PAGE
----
It would have been a day like today, raw and cold, and the wind driving the cold straight to the bones. All but the necessary outside work, milking the cow, feeding and watering the chickens, was laid aside and we gathered close to the heating stove. The closed door shut out the unheated air from the north room and soon the little front room began to warm despite the wind squeezing in around the window, giving movement to the curtain.
Uncle Dewey, Aunt Leola, and Baby Dane came for dinner and then stayed to visit in the afternoon. Mama sent Daddy to the smoke house for a chunk of meat, cut off of the sugar cured ham hanging from the rafters, and then he went down into the cellar for potatoes. She also cooked dried peas, buttermilk biscuits and red eye gravy, and finished off the meal with more biscuits spread with sweet butter and blackberry jelly. While the women cleaned the kitchen, Daddy put more coal into the heating stove, and then he and Uncle Dewey took out their tobacco pouches and cigarette papers, rolled cigarettes and sat around the radio, listening for any news about the war that was raging across the ocean, a world away from this rural home.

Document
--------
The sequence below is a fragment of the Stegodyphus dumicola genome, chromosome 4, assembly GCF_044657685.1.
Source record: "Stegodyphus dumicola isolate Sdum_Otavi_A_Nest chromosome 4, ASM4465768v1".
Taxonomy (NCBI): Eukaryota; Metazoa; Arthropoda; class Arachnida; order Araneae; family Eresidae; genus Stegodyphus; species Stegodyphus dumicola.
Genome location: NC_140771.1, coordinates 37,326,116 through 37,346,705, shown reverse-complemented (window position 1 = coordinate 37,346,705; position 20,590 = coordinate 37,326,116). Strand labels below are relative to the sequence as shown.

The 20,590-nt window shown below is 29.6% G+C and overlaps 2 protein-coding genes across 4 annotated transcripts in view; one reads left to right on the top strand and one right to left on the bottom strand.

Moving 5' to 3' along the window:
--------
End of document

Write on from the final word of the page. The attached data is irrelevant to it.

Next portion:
Baby Dane, two months old, and Charlotte, twenty months old, were asleep now, so the adults pulled up their chairs around the little table and poured out pieces of a jigsaw puzzle. They could have played dominoes, checkers, or Chinese checkers. They talked and laughed with one another as they put the pieces into place; the picture grew, and the warmth of their friendship pushed the cold away, and before long the sun slid lower in the west, the shadows grew long and Wanda came home from school.
Now Daddy went to the barn to do the evening chores and carried a fresh bucket of water up from the well. Wanda gathered the eggs, Mama put Charlotte in the swing hanging from the door frame while she warmed up the leftovers, and then the family settled in for another cold night.